Age Differences in Human EEG Theta Oscillations During Spatial Navigation in Virtual Reality


  • Zheyuan Gu Eötvös Loránd University



Spatial orientation is a multifaceted behavior that necessitates a range of perceptual and cognitive abilities. Individuals employ diverse strategies and cognitive resources to navigate and orient themselves in their surroundings. Oscillatory patterns of activity in the electroencephalogram (EEG) have been associated with various cognitive functions in both animals and humans. In rodents, theta oscillations (4-12 Hz) have been connected to spatial navigation and specifically to the encoding and retrieval of spatial information in the hippocampus. These findings suggest a role for theta oscillations in spatial cognition. More recently, research has also investigated task-related characteristics of theta oscillations (4-8 Hz) in humans, aiming to understand their involvement in cognitive processes [1].  

There are sex and age differences for ability of spatial navigation in human. Previous researches have shown that there is no sex differences were found in spatial performance during the spatial navigation task. However, female participants showed a stronger increase in theta oscillations when processing landmarks as navigational aids compared to men [2]. In age aspect from another research, virtual environment (VE) technology was employed to evaluate age-related differences in spatial navigation. Older participants exhibited longer completion times, covered greater distances, and made more spatial memory errors compared to younger participants. Performance on the VE navigation task was positively correlated with mental rotation, verbal memory, and visual memory measures [3].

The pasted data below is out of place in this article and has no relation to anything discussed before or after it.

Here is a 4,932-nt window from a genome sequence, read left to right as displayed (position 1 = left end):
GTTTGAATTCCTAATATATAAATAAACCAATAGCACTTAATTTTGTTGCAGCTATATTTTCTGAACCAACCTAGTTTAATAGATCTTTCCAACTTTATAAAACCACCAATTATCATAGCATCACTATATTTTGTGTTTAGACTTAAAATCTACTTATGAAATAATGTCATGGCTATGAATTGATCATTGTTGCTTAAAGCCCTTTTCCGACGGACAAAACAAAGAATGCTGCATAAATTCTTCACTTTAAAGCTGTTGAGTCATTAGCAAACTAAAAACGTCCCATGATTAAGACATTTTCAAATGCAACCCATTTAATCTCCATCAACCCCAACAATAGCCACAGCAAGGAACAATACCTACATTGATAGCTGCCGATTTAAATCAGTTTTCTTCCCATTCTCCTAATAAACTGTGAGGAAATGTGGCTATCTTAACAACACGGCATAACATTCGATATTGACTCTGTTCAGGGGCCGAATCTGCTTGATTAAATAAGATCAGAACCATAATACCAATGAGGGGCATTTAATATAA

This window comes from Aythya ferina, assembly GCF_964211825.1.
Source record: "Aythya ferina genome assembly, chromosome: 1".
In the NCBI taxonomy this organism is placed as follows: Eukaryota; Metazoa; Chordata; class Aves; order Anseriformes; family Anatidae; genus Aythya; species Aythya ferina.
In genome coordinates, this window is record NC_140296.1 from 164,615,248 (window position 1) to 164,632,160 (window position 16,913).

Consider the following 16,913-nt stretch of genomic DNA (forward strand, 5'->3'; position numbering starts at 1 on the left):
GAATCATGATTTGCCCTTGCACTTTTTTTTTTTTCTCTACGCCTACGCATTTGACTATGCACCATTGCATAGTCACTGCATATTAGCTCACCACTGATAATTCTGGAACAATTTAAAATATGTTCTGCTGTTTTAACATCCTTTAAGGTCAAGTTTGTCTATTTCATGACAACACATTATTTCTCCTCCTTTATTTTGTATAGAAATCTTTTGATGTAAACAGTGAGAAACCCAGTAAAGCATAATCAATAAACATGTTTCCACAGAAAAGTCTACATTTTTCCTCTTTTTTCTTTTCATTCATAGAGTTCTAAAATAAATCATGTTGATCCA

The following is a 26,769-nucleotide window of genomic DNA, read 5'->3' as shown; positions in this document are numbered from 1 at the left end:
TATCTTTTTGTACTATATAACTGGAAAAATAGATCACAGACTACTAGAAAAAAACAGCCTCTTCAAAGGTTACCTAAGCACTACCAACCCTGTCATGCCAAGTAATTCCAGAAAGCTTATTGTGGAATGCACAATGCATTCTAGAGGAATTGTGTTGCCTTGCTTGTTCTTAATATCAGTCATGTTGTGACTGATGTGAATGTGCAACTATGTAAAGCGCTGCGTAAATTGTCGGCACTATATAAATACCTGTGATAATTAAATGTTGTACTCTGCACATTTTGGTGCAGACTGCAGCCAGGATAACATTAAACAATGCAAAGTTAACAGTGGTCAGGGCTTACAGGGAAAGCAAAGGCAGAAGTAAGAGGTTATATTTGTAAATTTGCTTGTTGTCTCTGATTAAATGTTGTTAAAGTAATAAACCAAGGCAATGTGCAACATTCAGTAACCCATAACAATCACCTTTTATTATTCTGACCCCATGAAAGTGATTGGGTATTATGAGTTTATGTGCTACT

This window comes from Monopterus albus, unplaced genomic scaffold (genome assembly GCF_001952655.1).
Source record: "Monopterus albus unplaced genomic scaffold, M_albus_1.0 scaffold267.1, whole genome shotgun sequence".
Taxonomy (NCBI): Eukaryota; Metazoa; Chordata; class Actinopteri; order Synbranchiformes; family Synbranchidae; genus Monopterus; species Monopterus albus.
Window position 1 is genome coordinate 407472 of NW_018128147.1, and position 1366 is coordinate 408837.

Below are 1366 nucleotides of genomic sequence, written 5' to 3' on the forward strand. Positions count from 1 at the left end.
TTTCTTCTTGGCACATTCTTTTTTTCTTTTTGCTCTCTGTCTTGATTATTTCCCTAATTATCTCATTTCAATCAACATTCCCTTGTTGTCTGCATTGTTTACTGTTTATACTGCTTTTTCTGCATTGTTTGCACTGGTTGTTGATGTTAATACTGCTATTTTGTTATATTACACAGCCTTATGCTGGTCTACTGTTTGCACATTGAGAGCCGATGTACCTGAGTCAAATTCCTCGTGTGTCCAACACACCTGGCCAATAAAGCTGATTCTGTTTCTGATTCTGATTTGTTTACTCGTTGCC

Aim and Hypothesis

Based on the conclusions above, younger participants have better performance on navigation task [3]. My research would mainly focus on the activation of theta oscillation while participants from different age groups doing spatial navigation task. The assumption is that while doing the task, the participant in younger group will detected stronger increasing and more frequency activation in theta oscillations while doing task.

Participants and Method

Expected age range of participants will be 20-70, and the number of participants will be about 50 and their age spread as evenly as possible across age groups (about 45 years old in average).

The navigation task will be presented by a VR maze task which consists of a number of T-junctions. Participants will be asked to find the exit of maze. In the duration of the task doing, EEG measurement will be applied from the beginning of maze task. Based on previous research, the most active theta oscillation will most occur in the crossing part of maze [1], so the data of EEG will be mainly focused in these spot during the task.


[1] W. F. Bischof and P. Boulanger, “Spatial Navigation in Virtual Reality Environments: An EEG Analysis,” CyberPsychology & Behavior, vol. 6, no. 5, pp. 487–495, Oct. 2003. doi:10.1089/109493103769710514

[2] S. E. Kober and C. Neuper, “Sex differences in human EEG theta oscillations during spatial navigation in virtual reality,” International Journal of Psychophysiology, vol. 79, no. 3, pp. 347–355, Mar. 2011. doi:10.1016/j.ijpsycho.2010.12.002

[3] S. D. Moffat, A. B. Zonderman, and S. M. Resnick, “Age differences in spatial memory in a virtual environment navigation task,” Neurobiology of Aging, vol. 22, no. 5, pp. 787–796, Sep. 2001. doi:10.1016/s0197-4580(01)00251-2